The upshot of this definitive Catholic teaching is that all the issues listed under the above column headed God’s Things trump all the issues in the column headed Worldly Things. Therefore it is never licit to claim that issues, such as capital punishment, the war, immigration, jobs and health care, are of equal value or more important than the issues of abortion or same-sex marriage. God’s Things are the dominant issues and must always receive preferential support.
The Charitable and Social Mission of the Church
Having established that God’s Things must always dominate, the question arises as to how and to what extent the mission of the Church should be involved in assisting people to obtain Worldly Things. Over the last century, Catholic social teaching has evolved in a progressive manner, primarily in three authoritative papal encyclicals:
- Rerum Novarum (On Capital and Labor) issued by Leo XIII in 1891. Owing to its significance, POPE JOHN XXIII called this encyclical the Magna Carta of Catholic social doctrine.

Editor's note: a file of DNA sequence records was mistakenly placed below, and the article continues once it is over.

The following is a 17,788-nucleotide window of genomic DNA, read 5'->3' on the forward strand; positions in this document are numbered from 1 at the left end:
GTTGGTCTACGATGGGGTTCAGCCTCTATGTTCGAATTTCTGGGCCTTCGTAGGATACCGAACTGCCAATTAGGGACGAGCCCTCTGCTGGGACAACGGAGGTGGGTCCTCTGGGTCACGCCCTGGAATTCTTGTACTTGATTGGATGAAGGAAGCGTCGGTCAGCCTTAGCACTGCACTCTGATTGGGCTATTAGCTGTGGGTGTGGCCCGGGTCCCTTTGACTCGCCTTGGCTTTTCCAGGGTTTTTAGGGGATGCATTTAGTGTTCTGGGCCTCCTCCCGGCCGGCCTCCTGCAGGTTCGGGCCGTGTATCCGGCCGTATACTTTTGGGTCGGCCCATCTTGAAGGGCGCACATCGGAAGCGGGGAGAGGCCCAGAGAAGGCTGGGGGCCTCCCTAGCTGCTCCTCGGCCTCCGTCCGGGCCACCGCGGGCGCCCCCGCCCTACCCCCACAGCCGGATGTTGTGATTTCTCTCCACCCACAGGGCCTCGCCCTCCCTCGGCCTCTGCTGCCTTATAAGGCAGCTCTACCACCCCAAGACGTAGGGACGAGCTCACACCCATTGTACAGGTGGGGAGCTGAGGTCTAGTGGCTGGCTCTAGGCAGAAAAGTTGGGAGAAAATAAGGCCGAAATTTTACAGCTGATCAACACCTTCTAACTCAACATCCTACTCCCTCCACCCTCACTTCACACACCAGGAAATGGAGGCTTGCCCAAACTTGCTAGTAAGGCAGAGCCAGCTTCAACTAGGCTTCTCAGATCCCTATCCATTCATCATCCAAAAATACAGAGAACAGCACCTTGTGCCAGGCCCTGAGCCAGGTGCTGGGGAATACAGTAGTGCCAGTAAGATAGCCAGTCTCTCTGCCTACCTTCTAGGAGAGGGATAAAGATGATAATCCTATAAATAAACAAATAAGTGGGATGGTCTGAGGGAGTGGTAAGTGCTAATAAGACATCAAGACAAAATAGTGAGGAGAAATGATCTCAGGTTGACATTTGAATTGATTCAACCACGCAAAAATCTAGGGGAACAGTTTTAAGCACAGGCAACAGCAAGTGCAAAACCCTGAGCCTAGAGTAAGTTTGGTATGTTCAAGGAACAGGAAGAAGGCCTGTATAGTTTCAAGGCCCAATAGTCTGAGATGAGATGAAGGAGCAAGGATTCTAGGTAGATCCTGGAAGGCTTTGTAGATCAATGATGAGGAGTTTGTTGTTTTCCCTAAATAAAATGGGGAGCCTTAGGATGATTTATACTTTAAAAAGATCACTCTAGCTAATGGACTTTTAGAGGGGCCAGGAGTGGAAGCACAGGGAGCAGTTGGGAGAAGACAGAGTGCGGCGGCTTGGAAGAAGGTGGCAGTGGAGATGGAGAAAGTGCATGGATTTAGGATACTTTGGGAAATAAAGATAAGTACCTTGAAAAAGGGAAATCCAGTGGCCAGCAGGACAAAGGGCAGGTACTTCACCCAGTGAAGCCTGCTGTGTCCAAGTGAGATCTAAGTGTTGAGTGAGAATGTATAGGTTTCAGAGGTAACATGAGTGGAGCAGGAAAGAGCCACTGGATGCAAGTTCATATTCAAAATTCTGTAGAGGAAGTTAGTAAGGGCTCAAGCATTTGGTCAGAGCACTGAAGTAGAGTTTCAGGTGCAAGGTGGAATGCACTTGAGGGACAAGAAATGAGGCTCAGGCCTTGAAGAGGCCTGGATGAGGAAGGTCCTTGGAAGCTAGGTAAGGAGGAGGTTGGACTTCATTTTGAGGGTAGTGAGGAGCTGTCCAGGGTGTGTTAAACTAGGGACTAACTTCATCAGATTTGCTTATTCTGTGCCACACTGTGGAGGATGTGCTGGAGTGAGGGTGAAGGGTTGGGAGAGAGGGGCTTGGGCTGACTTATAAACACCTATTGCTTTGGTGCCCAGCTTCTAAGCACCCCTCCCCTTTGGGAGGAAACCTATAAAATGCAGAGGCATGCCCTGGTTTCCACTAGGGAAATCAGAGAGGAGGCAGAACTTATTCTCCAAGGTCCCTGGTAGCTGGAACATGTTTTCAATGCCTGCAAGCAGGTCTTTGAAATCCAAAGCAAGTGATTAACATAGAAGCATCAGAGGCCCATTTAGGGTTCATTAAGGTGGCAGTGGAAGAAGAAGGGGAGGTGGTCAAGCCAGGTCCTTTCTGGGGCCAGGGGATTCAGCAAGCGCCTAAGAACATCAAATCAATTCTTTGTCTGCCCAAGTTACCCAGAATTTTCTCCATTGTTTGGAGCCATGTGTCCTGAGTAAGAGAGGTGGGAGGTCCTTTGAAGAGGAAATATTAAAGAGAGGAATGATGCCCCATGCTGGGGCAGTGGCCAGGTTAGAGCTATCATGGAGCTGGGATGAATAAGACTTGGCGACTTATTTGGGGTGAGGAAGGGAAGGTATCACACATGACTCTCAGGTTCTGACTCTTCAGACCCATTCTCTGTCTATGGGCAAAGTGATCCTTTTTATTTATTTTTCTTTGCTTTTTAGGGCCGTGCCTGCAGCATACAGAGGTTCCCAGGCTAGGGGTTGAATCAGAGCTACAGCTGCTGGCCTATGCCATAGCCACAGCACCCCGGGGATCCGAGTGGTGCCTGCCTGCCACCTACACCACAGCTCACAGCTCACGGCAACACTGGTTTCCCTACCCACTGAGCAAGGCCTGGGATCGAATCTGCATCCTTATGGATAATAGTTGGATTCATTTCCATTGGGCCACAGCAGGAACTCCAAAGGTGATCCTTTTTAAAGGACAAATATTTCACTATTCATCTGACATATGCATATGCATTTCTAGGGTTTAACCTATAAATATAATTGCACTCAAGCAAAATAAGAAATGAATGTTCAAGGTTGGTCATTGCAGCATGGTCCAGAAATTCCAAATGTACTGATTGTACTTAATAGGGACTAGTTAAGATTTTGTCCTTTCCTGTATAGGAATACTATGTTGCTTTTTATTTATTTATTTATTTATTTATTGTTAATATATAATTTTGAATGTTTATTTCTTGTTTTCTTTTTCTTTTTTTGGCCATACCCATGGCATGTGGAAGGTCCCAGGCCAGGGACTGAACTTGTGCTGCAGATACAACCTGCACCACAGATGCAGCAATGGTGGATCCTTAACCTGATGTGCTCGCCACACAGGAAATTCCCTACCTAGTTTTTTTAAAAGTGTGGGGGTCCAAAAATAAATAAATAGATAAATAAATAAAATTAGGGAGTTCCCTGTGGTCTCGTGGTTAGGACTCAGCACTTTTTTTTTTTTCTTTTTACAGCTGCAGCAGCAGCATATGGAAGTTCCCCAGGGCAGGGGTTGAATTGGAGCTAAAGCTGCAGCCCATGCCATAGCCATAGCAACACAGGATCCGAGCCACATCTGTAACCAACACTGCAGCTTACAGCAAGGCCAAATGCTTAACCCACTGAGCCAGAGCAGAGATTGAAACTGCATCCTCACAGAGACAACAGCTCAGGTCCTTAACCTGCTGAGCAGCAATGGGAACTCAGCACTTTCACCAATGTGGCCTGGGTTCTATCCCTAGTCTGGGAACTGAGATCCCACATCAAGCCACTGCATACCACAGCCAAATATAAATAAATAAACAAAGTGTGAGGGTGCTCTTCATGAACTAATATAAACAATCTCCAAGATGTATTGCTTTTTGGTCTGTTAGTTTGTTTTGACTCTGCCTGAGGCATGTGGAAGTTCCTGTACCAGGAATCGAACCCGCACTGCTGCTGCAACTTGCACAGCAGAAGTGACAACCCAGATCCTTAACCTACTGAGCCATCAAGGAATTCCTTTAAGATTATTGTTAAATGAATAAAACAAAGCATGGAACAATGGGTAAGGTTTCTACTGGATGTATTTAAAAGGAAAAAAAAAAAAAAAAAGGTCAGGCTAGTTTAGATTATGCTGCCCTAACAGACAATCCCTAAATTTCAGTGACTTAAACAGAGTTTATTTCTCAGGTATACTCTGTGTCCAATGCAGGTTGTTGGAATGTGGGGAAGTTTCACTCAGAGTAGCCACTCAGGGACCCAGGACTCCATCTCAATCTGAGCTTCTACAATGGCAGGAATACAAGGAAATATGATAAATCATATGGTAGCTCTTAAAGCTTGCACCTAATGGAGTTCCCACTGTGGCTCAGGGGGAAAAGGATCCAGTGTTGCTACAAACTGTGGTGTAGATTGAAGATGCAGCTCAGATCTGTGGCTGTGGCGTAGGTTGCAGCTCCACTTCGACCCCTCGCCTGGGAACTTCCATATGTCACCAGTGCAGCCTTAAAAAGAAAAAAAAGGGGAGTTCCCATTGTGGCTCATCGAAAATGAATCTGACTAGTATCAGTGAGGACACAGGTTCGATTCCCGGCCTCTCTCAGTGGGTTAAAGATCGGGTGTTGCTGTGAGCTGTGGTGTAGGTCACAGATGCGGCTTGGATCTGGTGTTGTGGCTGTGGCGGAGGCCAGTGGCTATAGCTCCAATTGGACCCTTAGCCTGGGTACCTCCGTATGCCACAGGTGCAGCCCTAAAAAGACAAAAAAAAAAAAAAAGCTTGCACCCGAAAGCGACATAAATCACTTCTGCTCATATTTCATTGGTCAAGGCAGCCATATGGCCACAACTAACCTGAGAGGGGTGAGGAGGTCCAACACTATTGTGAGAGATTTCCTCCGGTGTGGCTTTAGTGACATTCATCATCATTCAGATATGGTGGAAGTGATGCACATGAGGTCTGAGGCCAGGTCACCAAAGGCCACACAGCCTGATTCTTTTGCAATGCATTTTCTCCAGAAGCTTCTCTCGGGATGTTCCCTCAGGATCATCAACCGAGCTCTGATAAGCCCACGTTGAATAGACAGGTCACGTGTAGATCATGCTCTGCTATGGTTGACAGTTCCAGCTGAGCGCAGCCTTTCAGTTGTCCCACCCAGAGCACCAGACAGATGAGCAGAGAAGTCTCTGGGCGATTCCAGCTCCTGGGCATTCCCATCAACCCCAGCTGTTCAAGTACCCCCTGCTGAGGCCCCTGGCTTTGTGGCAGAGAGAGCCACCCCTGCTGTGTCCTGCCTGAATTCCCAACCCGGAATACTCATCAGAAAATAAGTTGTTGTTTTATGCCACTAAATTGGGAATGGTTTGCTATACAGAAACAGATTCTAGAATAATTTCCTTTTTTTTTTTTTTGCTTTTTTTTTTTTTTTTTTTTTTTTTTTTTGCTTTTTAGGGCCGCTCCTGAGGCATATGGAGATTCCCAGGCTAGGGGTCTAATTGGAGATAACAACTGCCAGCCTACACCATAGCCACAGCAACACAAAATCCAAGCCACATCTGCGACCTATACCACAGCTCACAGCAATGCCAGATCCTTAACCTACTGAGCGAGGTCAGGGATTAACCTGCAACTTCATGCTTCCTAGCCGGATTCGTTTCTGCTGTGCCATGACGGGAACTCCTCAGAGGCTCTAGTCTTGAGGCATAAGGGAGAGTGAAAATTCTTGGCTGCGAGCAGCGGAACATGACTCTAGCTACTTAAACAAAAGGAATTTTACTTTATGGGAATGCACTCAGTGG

- Quadragesimo Anno (On Reconstruction of the Social Order) issued by Pius XI in 1931.
- Centesimus Annus (The 100th Year) issued by John Paul II in 1991.
These documents systematize the social implications of divine revelation. Their contents are theological penetrations into social life, with particular reference to human rights, the needs of the poor and those in undeveloped countries, and humane conditions of life, freedom, justice and peace.
Significant principles that should guide our actions flow from these encyclicals, as follows:
- All our charitable actions should proceed from the motive of the pure love of God. This means we should first love God, through worship, liturgy and catechesis, then only secondly love our neighbor. Christ emphasized this order several times: In the “Our Father”, where the prayer begins totally oriented to God (Our Father, Who art in heaven, hallowed be Thy Name, Thy Kingdom come, Thy Will be done) before progressing into a request for our personal needs. Again, when Christ taught His disciples the two greatest commandments (First, love your Lord with your whole heart and soul; then secondly, love your neighbor as yourself). This is what Mother Teresa of Calcutta meant when she said: “I am not a social worker”, stressing that faith in God is the indispensable source and proper motivator for all charitable actions. She spent time constantly in the presence of the Blessed Sacrament each day. It is because she always saw God in the unfortunate that she served them. Thus we too should love our neighbor because God loves him and wishes us to love him also.